Imagine a "miracle" cleaning cloth that costs less than a Starbucks coffee yet makes your painting or staining job look like a million bucks. It does exist, it is cheap, and it is called a tack cloth.
If you have used a shop vacuum or cotton rags to wipe surfaces prior to painting, you know that these take off the majority of the dust, but not all of it. After a wipe-down with a clean, dry cloth, you may still be able to pull your finger across the surface and come up with discoloration or dust.
The first time you use a tack cloth, you will be amazed at how thoroughly it can clean.
Tack Cloth: Your Damp Cloth Substitute
Using a tack cloth can be likened to cleaning a surface with a damp cloth, but without the harmful effects of water on your porous surface.
Tack cloth is cheesecloth impregnated with beeswax. It usually comes in small squares. If not, it is recommended that you cut them into smaller sections.
Professional painters and woodworkers use it to clean off surfaces like baseboards or trim prior to painting, staining, or otherwise coating with some kind of permanent liquid treatment. After a light wipe-down with a tack cloth, the surface will be entirely smooth and dust-free.
It is a one-use item, meaning it cannot be rinsed out and reused. When it is full of sawdust and particles, you must throw it away. Unfortunately, it cannot be recycled.
What To Use It For
Generally, you will be using tack cloth for smaller areas, not entire walls or floors.
It cleans off sawdust, metal shavings, and other dry construction-related particles.
- Door and window trim
- Window muntins and mullions
- Cabinet faces
- Drawer fronts
- Small amounts of drywall dust
What Not To Use It For
- Anything that is truly dirty--as in dirt from the ground--will not respond well to tack cloth. The dirt will just smear.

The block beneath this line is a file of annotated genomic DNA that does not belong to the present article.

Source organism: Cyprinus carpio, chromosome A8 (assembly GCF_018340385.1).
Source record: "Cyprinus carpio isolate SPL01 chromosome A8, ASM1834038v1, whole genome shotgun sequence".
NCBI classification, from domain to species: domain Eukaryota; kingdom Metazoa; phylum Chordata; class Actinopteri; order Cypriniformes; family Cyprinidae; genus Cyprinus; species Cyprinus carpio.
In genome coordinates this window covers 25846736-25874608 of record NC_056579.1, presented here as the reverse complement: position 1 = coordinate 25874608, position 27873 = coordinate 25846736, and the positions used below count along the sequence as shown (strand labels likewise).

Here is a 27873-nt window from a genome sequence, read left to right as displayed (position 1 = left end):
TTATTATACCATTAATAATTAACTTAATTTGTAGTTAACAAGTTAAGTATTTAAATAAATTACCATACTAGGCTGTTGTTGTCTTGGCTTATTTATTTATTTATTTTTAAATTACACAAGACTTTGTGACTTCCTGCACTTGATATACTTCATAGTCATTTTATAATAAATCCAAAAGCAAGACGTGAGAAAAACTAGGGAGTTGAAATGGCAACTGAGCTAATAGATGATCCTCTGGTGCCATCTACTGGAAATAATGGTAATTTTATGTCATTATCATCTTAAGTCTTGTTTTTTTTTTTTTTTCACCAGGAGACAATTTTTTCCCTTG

- Damp items. Make sure the surface is completely dry before wiping with a tack cloth. Water will bead off of the tack cloth.
- Anything that has too much debris. Tack cloth clogs up quickly.
- Windows or other areas of glass, as it may produce streaks.
- Ceramic or porcelain tile.
- Excessively rough areas. While tack cloth is meant for porous surfaces, areas that are extremely rough will tear the tack cloth.
- Pliable surfaces, such as leather or cloth.
How To Use
- Prior to using the tack cloth, vacuum off or wipe down the surface with a clean, dry cotton towel or rag. The aim is to get rid of as much as possible before using the tack cloth, but without further embedding the dirt into the surface.
- While not necessary, it is recommended that you wear latex or vinyl gloves when handling tack cloth. The wax embeds in your skin and it takes a long time and much scrubbing to remove it.
- Using your shop scissors, cut the tack cloth into squares that are about 5" x 5". If you have a pair of shop scissors, use those, as tack cloth tends to gum up the blades.
- Very lightly pull the tack cloth across the surface. Do not exert hard pressure on the cloth, as this will have the opposite effect of embedding your surface with wax.
- You can visually test for dust and debris by shining a light across the surface at a low angle with the room lights turned off or down. This will highlight particles remaining on the surface.
- If you have wax residue, you can first try wiping down the surface with your clean dry cotton cloth. If that does not work, your only recourse is to lightly sand off the wax with #180-#100 fine grit sandpaper.
- Toss the tack cloth in the regular garbage. Do not burn it.